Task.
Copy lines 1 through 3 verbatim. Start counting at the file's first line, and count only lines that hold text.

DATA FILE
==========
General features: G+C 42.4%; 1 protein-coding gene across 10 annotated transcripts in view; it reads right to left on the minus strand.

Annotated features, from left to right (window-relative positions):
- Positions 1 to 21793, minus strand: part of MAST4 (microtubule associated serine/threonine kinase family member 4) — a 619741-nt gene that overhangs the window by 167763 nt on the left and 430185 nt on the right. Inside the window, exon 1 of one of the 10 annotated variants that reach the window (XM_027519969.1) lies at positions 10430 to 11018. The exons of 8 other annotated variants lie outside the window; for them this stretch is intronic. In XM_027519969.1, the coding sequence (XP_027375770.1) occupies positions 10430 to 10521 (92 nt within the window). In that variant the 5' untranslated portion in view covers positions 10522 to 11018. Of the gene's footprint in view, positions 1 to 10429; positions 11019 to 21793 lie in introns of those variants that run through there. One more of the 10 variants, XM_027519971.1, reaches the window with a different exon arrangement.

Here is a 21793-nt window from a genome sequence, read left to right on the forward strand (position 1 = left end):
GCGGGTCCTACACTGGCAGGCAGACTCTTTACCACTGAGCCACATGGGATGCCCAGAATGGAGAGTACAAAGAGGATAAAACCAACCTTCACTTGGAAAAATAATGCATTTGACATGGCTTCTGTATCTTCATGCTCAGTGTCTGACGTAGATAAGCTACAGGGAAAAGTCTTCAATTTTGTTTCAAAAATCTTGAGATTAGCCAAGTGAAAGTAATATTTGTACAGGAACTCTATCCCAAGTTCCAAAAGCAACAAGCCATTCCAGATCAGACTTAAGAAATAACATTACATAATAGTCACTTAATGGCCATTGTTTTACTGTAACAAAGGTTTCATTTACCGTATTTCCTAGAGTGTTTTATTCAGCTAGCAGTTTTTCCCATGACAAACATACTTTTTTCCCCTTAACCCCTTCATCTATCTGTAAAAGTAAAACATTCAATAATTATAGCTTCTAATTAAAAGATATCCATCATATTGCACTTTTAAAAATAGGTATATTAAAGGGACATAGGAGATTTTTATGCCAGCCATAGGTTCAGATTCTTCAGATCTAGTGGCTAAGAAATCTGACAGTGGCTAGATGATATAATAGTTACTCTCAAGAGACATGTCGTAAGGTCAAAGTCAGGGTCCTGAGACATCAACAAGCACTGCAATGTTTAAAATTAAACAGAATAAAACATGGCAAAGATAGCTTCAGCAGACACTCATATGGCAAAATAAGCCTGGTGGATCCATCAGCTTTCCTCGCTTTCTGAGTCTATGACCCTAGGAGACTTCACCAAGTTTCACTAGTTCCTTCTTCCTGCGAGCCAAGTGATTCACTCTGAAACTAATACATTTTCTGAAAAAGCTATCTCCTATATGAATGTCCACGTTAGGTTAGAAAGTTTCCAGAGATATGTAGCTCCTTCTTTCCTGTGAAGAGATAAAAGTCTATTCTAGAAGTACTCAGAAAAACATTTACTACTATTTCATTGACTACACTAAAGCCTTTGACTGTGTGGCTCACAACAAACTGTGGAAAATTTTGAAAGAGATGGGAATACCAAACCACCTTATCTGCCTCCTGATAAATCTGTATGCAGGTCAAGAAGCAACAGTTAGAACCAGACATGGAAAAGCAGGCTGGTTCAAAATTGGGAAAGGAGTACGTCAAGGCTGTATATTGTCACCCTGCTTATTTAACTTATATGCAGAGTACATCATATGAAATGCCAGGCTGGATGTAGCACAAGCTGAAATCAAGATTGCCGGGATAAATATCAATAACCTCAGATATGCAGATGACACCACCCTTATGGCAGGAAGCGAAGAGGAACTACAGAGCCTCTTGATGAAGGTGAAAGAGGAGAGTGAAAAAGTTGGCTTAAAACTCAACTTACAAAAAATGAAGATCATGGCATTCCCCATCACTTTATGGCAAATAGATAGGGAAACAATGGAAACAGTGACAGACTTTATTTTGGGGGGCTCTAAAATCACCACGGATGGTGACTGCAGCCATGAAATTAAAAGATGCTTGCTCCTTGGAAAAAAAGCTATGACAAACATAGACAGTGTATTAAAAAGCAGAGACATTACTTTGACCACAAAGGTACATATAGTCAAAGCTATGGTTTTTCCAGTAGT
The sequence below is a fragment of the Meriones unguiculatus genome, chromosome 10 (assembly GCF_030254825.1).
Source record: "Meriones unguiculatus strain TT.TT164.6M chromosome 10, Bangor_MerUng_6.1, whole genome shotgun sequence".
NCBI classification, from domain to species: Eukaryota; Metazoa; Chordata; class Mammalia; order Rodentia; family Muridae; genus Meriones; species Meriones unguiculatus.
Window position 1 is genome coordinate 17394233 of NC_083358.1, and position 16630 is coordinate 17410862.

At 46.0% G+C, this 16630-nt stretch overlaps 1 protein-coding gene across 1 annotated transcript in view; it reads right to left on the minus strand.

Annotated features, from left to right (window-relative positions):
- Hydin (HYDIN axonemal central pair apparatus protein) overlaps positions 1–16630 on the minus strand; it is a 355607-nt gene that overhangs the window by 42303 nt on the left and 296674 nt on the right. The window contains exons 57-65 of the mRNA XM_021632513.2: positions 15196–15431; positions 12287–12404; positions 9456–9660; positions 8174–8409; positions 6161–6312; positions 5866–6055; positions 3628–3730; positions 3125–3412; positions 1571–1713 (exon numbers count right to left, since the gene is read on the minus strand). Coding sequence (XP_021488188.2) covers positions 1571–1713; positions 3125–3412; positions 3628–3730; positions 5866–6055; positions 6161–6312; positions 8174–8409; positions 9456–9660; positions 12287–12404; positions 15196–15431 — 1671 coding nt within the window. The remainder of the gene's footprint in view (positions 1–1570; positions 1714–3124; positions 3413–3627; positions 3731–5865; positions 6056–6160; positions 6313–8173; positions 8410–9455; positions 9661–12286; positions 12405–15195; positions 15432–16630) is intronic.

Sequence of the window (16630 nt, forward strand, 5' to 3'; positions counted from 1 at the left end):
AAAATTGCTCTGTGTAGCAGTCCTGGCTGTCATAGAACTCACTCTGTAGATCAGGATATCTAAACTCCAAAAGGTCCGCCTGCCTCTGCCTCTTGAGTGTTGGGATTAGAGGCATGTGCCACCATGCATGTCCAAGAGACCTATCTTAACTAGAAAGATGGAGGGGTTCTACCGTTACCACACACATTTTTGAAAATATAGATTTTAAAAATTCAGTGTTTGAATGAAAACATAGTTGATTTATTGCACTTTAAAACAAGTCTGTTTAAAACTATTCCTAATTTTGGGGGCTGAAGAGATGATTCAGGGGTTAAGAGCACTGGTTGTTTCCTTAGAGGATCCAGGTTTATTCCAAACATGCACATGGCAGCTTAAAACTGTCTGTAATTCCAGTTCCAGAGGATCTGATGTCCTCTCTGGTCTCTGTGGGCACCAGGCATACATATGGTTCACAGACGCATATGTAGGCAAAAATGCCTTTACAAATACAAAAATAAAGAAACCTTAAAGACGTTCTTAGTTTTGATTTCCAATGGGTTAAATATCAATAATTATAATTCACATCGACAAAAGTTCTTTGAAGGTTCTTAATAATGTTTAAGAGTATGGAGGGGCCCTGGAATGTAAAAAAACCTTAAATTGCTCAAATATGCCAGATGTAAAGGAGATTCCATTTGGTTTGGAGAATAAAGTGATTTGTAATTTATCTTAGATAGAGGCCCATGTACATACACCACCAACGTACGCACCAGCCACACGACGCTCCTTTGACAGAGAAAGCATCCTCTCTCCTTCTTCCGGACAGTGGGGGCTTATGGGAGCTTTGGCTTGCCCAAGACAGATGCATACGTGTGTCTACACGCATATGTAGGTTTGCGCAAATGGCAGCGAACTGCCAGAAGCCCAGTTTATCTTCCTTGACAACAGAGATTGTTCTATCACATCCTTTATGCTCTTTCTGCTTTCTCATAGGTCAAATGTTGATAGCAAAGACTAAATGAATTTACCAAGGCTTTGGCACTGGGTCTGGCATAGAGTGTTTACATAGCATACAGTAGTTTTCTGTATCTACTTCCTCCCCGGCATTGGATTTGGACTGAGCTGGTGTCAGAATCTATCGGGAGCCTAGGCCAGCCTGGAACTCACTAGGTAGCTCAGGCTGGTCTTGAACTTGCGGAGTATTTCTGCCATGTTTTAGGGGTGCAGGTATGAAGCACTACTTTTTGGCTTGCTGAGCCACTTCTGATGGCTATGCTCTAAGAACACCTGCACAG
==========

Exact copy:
General features: G+C 42.4%; 1 protein-coding gene across 10 annotated transcripts in view; it reads right to left on the minus strand.

Annotated features, from left to right (window-relative positions):
- Positions 1 to 21793, minus strand: part of MAST4 (microtubule associated serine/threonine kinase family member 4) — a 619741-nt gene that overhangs the window by 167763 nt on the left and 430185 nt on the right. Inside the window, exon 1 of one of the 10 annotated variants that reach the window (XM_027519969.1) lies at positions 10430 to 11018. The exons of 8 other annotated variants lie outside the window; for them this stretch is intronic. In XM_027519969.1, the coding sequence (XP_027375770.1) occupies positions 10430 to 10521 (92 nt within the window). In that variant the 5' untranslated portion in view covers positions 10522 to 11018. Of the gene's footprint in view, positions 1 to 10429; positions 11019 to 21793 lie in introns of those variants that run through there. One more of the 10 variants, XM_027519971.1, reaches the window with a different exon arrangement.